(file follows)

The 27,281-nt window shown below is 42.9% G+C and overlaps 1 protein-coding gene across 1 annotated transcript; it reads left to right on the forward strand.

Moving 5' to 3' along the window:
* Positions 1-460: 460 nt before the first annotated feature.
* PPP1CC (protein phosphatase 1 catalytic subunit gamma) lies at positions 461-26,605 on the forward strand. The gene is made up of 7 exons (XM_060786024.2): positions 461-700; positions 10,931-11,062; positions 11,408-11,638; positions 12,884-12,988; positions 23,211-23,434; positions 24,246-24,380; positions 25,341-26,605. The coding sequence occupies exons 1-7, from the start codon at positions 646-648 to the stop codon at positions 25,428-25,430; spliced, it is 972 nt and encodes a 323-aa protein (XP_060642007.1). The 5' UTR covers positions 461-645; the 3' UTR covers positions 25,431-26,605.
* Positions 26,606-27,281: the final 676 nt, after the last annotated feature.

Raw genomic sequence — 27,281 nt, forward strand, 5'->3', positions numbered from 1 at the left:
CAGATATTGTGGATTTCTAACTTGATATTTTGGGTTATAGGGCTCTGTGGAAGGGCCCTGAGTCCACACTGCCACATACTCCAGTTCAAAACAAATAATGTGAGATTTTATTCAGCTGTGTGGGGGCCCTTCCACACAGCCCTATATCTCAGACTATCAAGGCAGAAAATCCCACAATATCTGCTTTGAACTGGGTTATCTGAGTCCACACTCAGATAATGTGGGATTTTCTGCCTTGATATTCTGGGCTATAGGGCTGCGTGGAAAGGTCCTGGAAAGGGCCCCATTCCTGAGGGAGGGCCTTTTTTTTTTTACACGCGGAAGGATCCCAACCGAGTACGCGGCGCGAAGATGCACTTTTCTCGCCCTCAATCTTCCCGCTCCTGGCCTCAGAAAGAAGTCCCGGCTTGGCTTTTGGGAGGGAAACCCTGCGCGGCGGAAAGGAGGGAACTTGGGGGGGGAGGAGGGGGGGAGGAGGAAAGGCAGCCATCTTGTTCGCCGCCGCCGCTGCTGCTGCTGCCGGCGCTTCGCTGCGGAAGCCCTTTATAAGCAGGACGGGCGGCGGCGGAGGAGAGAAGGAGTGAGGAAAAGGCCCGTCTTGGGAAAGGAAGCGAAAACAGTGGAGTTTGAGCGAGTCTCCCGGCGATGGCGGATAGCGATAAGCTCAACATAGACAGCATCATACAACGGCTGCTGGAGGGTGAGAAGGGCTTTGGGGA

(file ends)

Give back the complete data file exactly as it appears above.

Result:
The 27,281-nt window shown below is 42.9% G+C and overlaps 1 protein-coding gene across 1 annotated transcript; it reads left to right on the forward strand.

Moving 5' to 3' along the window:
* Positions 1-460: 460 nt before the first annotated feature.
* PPP1CC (protein phosphatase 1 catalytic subunit gamma) lies at positions 461-26,605 on the forward strand. The gene is made up of 7 exons (XM_060786024.2): positions 461-700; positions 10,931-11,062; positions 11,408-11,638; positions 12,884-12,988; positions 23,211-23,434; positions 24,246-24,380; positions 25,341-26,605. The coding sequence occupies exons 1-7, from the start codon at positions 646-648 to the stop codon at positions 25,428-25,430; spliced, it is 972 nt and encodes a 323-aa protein (XP_060642007.1). The 5' UTR covers positions 461-645; the 3' UTR covers positions 25,431-26,605.
* Positions 26,606-27,281: the final 676 nt, after the last annotated feature.

Raw genomic sequence — 27,281 nt, forward strand, 5'->3', positions numbered from 1 at the left:
CAGATATTGTGGATTTCTAACTTGATATTTTGGGTTATAGGGCTCTGTGGAAGGGCCCTGAGTCCACACTGCCACATACTCCAGTTCAAAACAAATAATGTGAGATTTTATTCAGCTGTGTGGGGGCCCTTCCACACAGCCCTATATCTCAGACTATCAAGGCAGAAAATCCCACAATATCTGCTTTGAACTGGGTTATCTGAGTCCACACTCAGATAATGTGGGATTTTCTGCCTTGATATTCTGGGCTATAGGGCTGCGTGGAAAGGTCCTGGAAAGGGCCCCATTCCTGAGGGAGGGCCTTTTTTTTTTTACACGCGGAAGGATCCCAACCGAGTACGCGGCGCGAAGATGCACTTTTCTCGCCCTCAATCTTCCCGCTCCTGGCCTCAGAAAGAAGTCCCGGCTTGGCTTTTGGGAGGGAAACCCTGCGCGGCGGAAAGGAGGGAACTTGGGGGGGGAGGAGGGGGGGAGGAGGAAAGGCAGCCATCTTGTTCGCCGCCGCCGCTGCTGCTGCTGCCGGCGCTTCGCTGCGGAAGCCCTTTATAAGCAGGACGGGCGGCGGCGGAGGAGAGAAGGAGTGAGGAAAAGGCCCGTCTTGGGAAAGGAAGCGAAAACAGTGGAGTTTGAGCGAGTCTCCCGGCGATGGCGGATAGCGATAAGCTCAACATAGACAGCATCATACAACGGCTGCTGGAGGGTGAGAAGGGCTTTGGGGA